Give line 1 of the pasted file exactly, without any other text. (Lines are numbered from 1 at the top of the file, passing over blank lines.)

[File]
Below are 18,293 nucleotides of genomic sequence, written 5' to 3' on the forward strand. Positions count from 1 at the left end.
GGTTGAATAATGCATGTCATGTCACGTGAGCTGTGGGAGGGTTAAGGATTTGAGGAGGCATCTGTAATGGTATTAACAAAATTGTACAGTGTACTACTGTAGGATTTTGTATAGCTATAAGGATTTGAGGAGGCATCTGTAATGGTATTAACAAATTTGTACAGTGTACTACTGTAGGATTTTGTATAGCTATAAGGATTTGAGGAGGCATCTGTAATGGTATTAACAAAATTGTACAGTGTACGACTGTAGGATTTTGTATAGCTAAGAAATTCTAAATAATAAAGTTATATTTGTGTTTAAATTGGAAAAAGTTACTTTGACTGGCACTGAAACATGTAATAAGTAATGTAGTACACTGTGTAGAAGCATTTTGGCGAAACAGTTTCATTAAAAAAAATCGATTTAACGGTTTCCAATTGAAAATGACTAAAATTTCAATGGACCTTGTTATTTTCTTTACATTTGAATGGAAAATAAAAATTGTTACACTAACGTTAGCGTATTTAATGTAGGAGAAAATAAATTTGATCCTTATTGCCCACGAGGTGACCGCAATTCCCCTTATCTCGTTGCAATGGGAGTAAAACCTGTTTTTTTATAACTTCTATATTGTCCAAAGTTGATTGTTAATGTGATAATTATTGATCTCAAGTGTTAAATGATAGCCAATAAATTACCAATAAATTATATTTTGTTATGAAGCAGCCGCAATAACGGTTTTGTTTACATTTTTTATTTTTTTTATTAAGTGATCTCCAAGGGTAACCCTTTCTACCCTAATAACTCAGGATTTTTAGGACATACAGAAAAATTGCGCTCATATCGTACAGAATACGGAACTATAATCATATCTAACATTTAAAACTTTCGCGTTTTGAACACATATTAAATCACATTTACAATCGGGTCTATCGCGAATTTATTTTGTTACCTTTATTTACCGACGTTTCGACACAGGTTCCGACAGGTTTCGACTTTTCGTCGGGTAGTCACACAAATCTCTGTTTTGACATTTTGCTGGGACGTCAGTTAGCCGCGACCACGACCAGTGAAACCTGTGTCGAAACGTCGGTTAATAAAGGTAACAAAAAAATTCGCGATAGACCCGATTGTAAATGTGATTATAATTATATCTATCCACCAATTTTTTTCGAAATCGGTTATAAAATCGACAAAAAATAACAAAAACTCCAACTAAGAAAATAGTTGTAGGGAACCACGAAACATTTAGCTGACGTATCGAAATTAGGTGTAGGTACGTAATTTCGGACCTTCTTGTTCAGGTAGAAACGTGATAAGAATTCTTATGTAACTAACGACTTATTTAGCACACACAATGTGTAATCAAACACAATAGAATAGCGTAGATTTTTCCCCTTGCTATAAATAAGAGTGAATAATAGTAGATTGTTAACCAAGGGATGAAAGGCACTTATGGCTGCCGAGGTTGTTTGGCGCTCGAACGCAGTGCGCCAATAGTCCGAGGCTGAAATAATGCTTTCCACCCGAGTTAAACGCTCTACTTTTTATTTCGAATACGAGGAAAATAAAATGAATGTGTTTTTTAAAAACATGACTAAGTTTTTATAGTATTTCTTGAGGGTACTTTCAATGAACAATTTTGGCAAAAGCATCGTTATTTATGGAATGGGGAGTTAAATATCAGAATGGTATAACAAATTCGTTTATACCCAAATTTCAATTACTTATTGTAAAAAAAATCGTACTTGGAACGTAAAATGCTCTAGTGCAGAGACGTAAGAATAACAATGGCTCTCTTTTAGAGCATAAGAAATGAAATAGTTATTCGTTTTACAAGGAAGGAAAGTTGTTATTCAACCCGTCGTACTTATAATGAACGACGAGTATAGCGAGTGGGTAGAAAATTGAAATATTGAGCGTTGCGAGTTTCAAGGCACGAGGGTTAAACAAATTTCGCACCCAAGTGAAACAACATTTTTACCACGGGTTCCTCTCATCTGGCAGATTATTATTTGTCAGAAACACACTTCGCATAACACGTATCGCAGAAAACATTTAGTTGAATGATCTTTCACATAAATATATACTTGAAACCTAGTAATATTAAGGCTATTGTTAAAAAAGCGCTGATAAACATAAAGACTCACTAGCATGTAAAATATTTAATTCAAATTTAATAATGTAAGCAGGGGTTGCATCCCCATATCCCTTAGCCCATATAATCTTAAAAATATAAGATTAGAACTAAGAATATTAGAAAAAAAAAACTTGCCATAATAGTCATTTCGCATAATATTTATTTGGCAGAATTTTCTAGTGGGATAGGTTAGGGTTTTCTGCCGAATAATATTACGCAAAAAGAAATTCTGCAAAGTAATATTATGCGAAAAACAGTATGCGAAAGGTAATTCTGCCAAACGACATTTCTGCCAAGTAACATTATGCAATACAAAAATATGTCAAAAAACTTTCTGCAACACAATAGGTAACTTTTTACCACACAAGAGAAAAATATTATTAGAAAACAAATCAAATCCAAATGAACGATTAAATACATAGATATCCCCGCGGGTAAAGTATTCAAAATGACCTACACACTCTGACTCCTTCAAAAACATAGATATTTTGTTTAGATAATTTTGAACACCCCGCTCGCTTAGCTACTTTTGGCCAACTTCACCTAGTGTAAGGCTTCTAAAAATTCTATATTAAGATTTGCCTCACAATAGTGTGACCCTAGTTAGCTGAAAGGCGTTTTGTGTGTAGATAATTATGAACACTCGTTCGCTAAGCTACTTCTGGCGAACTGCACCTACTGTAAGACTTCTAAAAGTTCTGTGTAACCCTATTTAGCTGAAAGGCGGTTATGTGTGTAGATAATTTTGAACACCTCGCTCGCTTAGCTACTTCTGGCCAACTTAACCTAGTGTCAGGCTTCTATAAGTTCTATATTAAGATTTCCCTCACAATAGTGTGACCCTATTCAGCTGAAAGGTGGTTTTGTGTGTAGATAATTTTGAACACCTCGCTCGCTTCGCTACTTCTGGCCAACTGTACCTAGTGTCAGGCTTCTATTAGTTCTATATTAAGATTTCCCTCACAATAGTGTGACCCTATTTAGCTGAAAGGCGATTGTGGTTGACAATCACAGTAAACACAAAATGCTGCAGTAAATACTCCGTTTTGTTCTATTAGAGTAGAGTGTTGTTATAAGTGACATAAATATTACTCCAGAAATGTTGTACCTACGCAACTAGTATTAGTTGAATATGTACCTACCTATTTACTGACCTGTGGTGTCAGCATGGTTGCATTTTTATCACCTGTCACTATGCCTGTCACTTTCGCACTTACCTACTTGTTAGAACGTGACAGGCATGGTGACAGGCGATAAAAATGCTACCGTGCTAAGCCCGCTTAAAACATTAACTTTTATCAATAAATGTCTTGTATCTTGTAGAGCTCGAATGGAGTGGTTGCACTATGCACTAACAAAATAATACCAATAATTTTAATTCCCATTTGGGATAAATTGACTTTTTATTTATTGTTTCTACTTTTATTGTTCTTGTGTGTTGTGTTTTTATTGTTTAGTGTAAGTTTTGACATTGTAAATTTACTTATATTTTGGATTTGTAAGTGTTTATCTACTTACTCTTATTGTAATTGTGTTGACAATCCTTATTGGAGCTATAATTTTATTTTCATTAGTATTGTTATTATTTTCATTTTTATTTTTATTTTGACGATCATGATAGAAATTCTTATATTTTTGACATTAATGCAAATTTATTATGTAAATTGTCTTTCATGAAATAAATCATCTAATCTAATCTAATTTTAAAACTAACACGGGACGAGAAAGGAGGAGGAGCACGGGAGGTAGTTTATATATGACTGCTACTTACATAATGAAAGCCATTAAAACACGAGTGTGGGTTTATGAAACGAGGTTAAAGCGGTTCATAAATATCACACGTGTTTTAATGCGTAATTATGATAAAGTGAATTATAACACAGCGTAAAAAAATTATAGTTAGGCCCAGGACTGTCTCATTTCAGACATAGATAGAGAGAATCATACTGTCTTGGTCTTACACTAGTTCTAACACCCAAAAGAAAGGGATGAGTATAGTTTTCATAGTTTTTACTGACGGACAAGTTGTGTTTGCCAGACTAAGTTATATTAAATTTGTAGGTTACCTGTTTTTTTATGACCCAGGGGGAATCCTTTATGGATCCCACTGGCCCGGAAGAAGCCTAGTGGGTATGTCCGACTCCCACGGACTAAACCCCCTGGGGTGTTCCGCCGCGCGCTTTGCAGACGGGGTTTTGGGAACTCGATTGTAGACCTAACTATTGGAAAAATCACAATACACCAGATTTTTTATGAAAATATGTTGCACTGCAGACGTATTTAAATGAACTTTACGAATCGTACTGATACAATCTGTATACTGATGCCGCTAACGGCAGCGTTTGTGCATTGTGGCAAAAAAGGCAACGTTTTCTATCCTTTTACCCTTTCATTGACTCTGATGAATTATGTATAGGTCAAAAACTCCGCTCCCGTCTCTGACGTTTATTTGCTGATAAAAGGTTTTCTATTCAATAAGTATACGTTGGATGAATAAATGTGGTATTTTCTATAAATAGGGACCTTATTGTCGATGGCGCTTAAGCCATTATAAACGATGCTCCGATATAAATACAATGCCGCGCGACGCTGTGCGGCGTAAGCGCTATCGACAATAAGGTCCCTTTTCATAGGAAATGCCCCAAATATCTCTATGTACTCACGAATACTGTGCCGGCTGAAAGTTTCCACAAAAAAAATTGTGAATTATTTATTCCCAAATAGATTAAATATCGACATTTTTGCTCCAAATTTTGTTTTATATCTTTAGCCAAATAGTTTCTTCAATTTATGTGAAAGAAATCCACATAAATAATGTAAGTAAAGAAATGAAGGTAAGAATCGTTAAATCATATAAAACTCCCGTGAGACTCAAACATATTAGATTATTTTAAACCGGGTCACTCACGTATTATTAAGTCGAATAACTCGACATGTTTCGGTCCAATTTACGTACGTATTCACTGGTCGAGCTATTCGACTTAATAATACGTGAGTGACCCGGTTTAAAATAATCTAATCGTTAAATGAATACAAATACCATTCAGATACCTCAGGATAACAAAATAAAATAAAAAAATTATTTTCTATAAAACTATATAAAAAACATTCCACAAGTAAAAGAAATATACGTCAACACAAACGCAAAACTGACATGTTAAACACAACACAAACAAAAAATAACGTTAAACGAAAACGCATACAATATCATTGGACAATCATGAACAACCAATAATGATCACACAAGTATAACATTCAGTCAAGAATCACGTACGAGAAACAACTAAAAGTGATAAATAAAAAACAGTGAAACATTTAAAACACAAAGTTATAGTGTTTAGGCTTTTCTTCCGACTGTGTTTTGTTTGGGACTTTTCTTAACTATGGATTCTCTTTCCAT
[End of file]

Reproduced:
Below are 18,293 nucleotides of genomic sequence, written 5' to 3' on the forward strand. Positions count from 1 at the left end.